if after the 120-day period the CIR fails to act on the application for tax refund/credit. from the date of the submission of the complete documents in support of the application [for tax refund/credit]..In Commissioner of Internal Revenue v. It is clear that Sec. Inc. 2004. the two-year period to file a claim for tax refund/credit for the period July 1. the taxpayer’s recourse is to file an appeal before the CTA within 30 days from receipt of the decision of the CIR. 2002 expired on September 30. 112 (A) of the NIRC. applies to the instant case. In view of the foregoing. In case of full or partial denial by the CIR. the remedy of the taxpayer is to appeal the inaction of the CIR to CTA within 30 days. Hence. Mirant Pagbilao Corporation. we find that the CTA En Banc erroneously applied Sections 114(A) and 229 of the NIRC in computing the two-year prescriptive period for claiming refund/credit of unutilized input VAT. which provides that a year is equivalent to 365 days. Primetown Property Group. within which to grant or deny the claim. Applying this to the present case. Thus. However. and theAdministrative Code of 1987.[44] where we ruled that Section 112(A) of the NIRC is the applicable provision in determining the start of the two-year period for claiming a refund/credit of unutilized input VAT. Lex posteriori derogat priori.[49] we said that as between the Civil Code. To be clear. it is the latter that must prevail following the legal maxim. the two-year period should be reckoned from the close of the taxable quarter when the sales were made. respondents administrative claim was timely filed. The administrative claim was timely filed In Commissioner of Internal Revenue v. The filing of the judicial claim was premature Section 112(D) of the NIRC clearly provides that the CIR has 120 days. 2002 to September 30. which states that a year is composed of 12 calendar months. and that Sections 204(C) and 229 of the NIRC are inapplicable as both provisions apply only to instances of erroneous payment or illegal collection of internal revenue taxes. and not to the other actions which refer to erroneous payment of taxes. Section 112 of the NIRC is the pertinent provision for the refund/credit of input VAT. providing a two-year prescriptive period reckoned from the close of the taxable quarter when the relevant sales or transactions were made pertaining to the creditable input VAT. .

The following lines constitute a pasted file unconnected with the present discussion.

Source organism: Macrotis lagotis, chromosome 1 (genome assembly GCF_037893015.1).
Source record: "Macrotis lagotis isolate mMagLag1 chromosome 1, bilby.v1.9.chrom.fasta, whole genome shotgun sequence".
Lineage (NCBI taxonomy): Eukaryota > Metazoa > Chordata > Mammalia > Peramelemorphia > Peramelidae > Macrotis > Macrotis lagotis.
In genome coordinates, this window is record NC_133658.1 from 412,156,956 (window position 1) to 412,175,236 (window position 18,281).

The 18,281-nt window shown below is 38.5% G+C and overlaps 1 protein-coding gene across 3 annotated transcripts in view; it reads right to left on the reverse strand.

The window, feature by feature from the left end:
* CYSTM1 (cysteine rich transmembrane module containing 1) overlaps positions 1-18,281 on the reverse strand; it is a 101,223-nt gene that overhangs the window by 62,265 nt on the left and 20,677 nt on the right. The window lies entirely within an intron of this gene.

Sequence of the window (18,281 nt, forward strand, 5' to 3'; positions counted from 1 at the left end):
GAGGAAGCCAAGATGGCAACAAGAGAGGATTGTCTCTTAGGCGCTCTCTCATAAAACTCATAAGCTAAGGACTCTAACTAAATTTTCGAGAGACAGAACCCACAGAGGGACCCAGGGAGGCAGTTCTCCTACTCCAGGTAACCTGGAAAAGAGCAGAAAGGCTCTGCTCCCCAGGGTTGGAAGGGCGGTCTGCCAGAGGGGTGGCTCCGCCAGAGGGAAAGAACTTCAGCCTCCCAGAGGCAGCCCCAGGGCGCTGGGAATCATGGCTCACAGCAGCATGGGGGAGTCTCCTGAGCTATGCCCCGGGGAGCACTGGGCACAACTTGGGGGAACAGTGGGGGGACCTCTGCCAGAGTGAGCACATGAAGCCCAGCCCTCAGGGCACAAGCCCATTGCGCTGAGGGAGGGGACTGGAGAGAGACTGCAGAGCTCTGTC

Mindanao II alleged. CIR v. third. Mindanao II filed with the Bureau of Internal Revenue (BIR) an application for the refund or credit of accumulated unutilized creditable input taxes.9 In support of the administrative claim for refund or credit. Mindanao II Geothermal Facts: Mindanao II. that it is registered with the BIR as a value-added taxpayer10 and all its sales are zero-rated under the EPIRA law. CIR v. which states that the CIR has 120 days from the submission of complete documents in support of the application filed in accordance with Subsections (A) and (B) within which to decide on the claim.7 Mindanao II filed its Quarterly VAT Returns for the second.11 It further stated that for the second. third and fourth quarters of taxable year 2004 on the following dates:8 Date filed Quarter Taxable Year Original Amended 26 July 2004 12 July 2005 2nd 2004 22 October 2004 12 July 2005 3rd 2004 25 January 2005 12 July 2005 4th 2004 On 6 October 2005. the administrative and the judicial claims were simultaneously filed on September 30. This is apparent in the first paragraph of subsection (D) of the same provision. Obviously. 4.In this case. among others. San Roque Power Corp Facts: 5. the premature filing of respondents claim for refund/credit of input VAT before the CTA warrants a dismissal inasmuch as no jurisdiction was acquired by the CTA. partnership engaged in the business of power generation and sale of electricity to the National Power Corporation (NAPOCOR)6 and is accredited by the Department of Energy. respondent did not wait for the decision of the CIR or the lapse of the 120-day period. For this reason. 2004. In fine. we find the filing of the judicial claim with the CTA premature. The phrase within two (2) years x x x apply for the issuance of a tax credit certificate or refund refers to applications for refund/credit filed with the CIR and not to appeals made to the CTA. and fourth quarters of .